As the Commission tucks itself into bed before an exciting day tomorrow in which it can either decently provide enough time for an orderly implementation of this mess of a law or send small businesses down the river, I hope somebody is thinking about the complexity of what they have wrought. Of course, rules always seem more complex when they apply to you than when they apply to someone else. Still, perhaps a quick scan of this document might enlighten the Democrat Commissioners who seem particularly dense on the subject of why businesses want more clarity before the rules go "hard".
I uncovered this while on a mission from a reader of this space. I had been alerted to the possibility that this document said that the lead content stay was LIFTED. This could not be true, since a ballot vote is definitely docketed for tomorrow on this subject. Even at a Waxman-dominated CPSC, it would be rather ballsy to issue a notice announcing a decision before the vote was tallied. With three Democrats "highly sympathetic" and "seriously considering" the opposing views but by all appearances having irretrievably made up their minds, it is not hard to imagine that skipping a step might have a certain appeal. Why bother waiting for the Republicans to lose (again)???
Well, incredibly, my reader was RIGHT - the document states that the date for the lead content rules to become effective is August 10, 2010, a "date certain":
"With regard to lead content, the Commission has determined that testing of children's products for lead content by a third party conformity assessment body and certification based upon that testing should begin on products manufactured after August 10, 2010 to allow component testing to form the basis for certifications for lead content and permit the staff to complete an interpretative rule on the meaning of the term 'children's product.' An interpretative rule on the meaning of the term 'children's product' would provide firms with additional guidance on when testing for lead content will be required by the Commission."
Apparently, no one updated this FR notice for this morning's motion to docket this decision for ballot vote tomorrow. Oops!
Remember the part in the hearing today where they discussed market disruptions and the need for businesses to have time to absorb and adjust to the new rules? Does anyone wonder why we have confusion in the market after you read this document? Please be honest. Myself, I experience shortness of breath when I read dense prose like this. I think the works of David Hume seem more accessible than this kind of thing - so why does the Commission delude itself that anyone undersands the mountains of rules and rulings it spews out? Market confusion is all but certain when implementation is handled this insensitively.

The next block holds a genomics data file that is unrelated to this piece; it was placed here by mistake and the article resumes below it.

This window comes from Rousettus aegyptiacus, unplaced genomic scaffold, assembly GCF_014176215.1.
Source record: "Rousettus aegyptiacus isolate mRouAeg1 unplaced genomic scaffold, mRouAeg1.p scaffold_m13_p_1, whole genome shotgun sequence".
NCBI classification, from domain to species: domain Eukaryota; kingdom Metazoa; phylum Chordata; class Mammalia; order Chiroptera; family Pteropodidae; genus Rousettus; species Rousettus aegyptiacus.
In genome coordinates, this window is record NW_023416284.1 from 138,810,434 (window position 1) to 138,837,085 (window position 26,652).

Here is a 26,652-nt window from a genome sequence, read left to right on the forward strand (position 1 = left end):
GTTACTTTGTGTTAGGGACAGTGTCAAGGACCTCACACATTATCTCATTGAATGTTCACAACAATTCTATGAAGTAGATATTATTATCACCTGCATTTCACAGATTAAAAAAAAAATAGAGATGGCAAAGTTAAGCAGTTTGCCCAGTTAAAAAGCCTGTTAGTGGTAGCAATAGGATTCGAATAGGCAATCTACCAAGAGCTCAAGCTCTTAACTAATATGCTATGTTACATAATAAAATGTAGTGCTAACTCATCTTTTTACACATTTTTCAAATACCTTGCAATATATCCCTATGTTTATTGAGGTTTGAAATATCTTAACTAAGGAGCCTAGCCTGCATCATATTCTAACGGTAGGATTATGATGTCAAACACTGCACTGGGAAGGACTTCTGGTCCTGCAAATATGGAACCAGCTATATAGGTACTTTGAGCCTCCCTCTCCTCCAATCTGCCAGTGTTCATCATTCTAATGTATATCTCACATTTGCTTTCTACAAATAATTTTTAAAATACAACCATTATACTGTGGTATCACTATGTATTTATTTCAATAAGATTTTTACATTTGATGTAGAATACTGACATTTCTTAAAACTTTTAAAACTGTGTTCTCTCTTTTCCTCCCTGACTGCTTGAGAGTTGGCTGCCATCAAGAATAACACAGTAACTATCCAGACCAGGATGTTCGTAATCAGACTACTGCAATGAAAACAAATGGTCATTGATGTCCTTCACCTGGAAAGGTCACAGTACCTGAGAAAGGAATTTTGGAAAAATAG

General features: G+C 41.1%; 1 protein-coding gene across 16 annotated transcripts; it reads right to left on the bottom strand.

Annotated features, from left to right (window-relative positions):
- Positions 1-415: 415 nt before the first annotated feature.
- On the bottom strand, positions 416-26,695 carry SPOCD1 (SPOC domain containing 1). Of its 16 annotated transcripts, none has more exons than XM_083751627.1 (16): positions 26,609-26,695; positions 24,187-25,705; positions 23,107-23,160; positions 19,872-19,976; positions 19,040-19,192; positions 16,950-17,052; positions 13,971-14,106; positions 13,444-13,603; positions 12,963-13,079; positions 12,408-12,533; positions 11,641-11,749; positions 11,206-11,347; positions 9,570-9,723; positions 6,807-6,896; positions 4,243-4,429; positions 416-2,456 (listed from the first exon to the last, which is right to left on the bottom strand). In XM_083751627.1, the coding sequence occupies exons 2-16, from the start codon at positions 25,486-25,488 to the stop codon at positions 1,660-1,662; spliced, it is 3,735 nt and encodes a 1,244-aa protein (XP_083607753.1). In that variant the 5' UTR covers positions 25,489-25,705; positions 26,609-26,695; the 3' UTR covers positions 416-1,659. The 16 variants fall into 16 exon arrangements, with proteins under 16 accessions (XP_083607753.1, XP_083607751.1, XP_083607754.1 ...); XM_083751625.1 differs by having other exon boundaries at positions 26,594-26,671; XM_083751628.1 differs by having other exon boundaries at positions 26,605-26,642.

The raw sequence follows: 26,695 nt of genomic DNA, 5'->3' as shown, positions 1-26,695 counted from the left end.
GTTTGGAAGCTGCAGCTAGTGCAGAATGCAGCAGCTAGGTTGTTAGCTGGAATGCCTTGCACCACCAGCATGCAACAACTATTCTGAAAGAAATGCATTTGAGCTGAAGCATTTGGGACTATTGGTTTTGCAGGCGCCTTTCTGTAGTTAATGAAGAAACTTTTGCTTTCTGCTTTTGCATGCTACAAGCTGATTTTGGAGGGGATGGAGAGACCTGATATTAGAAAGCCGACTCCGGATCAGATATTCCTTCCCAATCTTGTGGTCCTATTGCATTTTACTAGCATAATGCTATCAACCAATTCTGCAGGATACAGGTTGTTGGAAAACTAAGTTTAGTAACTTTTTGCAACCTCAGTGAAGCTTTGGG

One reason is that some Commissioners hear what they want to hear, and ignore the rest. This is called "selective hearing"; I know all about this topic, as there is at least one person who lives in my house who has been regularly accused of this malady. [No names, please.] For instance, yours truly pointed out serious errors in the presentations by CPSC professional staff during last week's workshop as well as in the preceding December 2 hearing to a Commission staffer. I don't blame the CPSC staff nor do I consider these errors to mean much . . . other than the fact that the CPSC staff is supposed to know these rules better than anyone else, and if they make errors (understandable), what do they honestly expect of the regulated community??? If we make these errors, we get whacked with high fines or possibly, if the CPSC is riled up enough, go to the pokey. Isn't the occurrence of serious errors by CPSC staff an indication of over-complexity? This was all known to the Commission before today's hearing. Get this - the Emperor has no clothes.
Still not convinced? Try this passage on for size, and then TRY to imagine running a normal business catering to children and in your spare time attempting to comply with this law. Imagine trying to master this law as implemented by the CPSC, given that you are not a lawyer, can't afford a lawyer or a legal department, and don't have a few unoccupied months to study the mountains of paper the CPSC emits. It's something you have to do in between everything else you do in your job. And the CPSC says:
"In the months after the Commission issued the stay of enforcement, the regulatory environment has changed significantly [No problemo!], and both the CPSC and interested parties have increased their understanding of the CPSIA and its requirements. [Yes, bring it, baby!] For example, between February 9, 2009 and the date of publication of this notice, the Commission issued more than 20 FEDERAL REGISTER notices, statements of policy, guidance documents, proposed rules, interim final rules, and final rules pertaining to the CPSIA, and most of these documents pertained to testing and certification issues. [This is not a joke. I didn't write this part, either.] These FEDERAL REGISTER documents include: